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9 practical steps to creating an engaging compliance e-learning program: Part 2

02-03 — Step 2-3

In part one of this five-part series about compliance e-learning, we looked at creating specific learning objectives. Now, let’s look at the right order to follow when creating e-learning content on compliance and how to start creating the most effective content.

Step 2. Create content in the right order

When creating a compliance e-learning course, it’s tempting to start by writing all the content and then thinking up test questions afterward. The problem with this approach is that you wind up with "PowerPoint-like" courses that bombard the learner with information. Learners will quickly feel overwhelmed and zone out.

The correct order of content creation:

The more effective way to create engaging e-learning content is to start with your objectives in mind. What are the questions you want learners to be able to answer after completing the course? Once you know these questions, write the content to give learners the knowledge they need to answer them.

Let’s return to our example of data protection compliance training from part one. Here are some possible questions your course will answer:

  • Which personal data should I have access to?
  • What do I do if I receive sensitive customer data?
  • How do I correctly save customer data in our CSM software?

By starting with simple questions like these, you gain a clearer view of what really matters, so you avoid overwhelming the learner with less relevant information. Always keep things specific and relevant to the learner.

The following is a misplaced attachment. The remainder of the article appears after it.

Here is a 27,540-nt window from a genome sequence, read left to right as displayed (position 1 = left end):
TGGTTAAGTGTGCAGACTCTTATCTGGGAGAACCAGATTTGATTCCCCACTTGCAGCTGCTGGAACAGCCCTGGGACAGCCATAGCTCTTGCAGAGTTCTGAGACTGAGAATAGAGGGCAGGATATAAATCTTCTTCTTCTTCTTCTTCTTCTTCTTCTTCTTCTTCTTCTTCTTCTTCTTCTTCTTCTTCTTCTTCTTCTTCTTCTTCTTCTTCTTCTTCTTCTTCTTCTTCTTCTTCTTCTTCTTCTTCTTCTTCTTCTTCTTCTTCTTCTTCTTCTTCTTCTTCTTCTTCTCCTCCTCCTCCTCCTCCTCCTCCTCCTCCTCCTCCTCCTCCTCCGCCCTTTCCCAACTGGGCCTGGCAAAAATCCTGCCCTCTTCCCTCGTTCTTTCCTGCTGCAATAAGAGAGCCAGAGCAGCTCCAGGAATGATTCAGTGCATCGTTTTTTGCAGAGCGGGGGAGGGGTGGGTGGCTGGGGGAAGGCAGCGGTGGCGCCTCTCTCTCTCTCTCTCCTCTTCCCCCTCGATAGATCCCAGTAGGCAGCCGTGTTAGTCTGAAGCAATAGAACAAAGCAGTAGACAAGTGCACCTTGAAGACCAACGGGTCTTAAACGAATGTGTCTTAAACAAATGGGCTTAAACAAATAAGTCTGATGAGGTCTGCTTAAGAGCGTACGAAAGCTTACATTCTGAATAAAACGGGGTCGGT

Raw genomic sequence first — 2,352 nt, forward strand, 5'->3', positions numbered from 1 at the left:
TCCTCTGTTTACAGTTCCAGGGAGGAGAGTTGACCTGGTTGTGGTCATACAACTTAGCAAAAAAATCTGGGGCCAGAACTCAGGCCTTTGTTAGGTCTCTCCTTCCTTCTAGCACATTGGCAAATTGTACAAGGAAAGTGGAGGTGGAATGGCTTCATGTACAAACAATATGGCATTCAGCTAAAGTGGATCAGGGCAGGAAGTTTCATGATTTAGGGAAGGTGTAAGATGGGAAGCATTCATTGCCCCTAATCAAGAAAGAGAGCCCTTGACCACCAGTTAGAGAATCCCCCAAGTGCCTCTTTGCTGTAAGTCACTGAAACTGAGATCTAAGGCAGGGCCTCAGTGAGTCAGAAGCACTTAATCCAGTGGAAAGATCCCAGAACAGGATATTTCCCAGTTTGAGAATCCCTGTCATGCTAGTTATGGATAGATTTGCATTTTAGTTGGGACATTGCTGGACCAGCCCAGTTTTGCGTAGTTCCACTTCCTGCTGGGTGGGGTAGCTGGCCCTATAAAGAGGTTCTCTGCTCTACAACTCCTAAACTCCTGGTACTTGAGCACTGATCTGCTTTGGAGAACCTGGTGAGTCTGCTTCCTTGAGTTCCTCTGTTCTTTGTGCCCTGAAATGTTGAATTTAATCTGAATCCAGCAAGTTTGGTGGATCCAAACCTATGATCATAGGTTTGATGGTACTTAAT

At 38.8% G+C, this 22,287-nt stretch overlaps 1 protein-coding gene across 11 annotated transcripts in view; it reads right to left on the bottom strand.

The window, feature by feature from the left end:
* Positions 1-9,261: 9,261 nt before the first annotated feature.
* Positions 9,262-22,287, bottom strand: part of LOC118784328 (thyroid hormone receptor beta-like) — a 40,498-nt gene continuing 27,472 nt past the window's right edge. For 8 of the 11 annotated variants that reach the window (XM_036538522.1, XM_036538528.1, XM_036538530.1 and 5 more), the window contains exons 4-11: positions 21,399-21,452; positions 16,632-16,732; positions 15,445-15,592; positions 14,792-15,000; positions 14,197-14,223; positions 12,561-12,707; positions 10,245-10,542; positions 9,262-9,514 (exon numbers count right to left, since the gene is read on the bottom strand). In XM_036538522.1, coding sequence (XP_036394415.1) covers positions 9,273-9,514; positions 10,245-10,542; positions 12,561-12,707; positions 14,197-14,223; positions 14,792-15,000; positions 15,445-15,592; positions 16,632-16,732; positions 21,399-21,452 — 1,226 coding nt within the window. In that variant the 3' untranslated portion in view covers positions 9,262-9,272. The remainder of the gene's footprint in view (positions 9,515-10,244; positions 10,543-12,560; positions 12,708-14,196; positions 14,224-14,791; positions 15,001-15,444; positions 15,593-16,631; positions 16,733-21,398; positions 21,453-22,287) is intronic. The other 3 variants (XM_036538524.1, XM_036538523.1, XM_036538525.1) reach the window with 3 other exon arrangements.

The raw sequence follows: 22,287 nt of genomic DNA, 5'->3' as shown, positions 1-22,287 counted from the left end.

Step 3. Break content into small, repetitive units

Repetition is a proven method for internalizing new knowledge. When training on abstract topics like compliance, repetition can be a very useful tool. It’s also important not to cram too much information into one training session or course. If you need to cover a wide range of compliance-related topics, consider spreading them out into multiple courses. This way, you avoid overloading your learners.

Short and sweet:

Some people may think of repetition as boring. The key to presenting repetitive information without boring the learner is to maintain a smooth flow. That means write your content in short, easy-to-read sentences. Ideally, your sentences should never be longer than 20 words. The total course should also not exceed 1,000 words. Stick within these limits to ensure your learners do not turn off.

03-Step3.1

Being repetitive does not mean repeating the exact same words over and over. It simply means returning to the main objectives of the course whenever possible, so the key takeaways stick with the learner. That means keep you learning objectives (step 1) clearly in mind as you write content. Always look for ways to emphasize these objectives as often as possible.

Read the third part of this five-part blog series. Or go back to part one.

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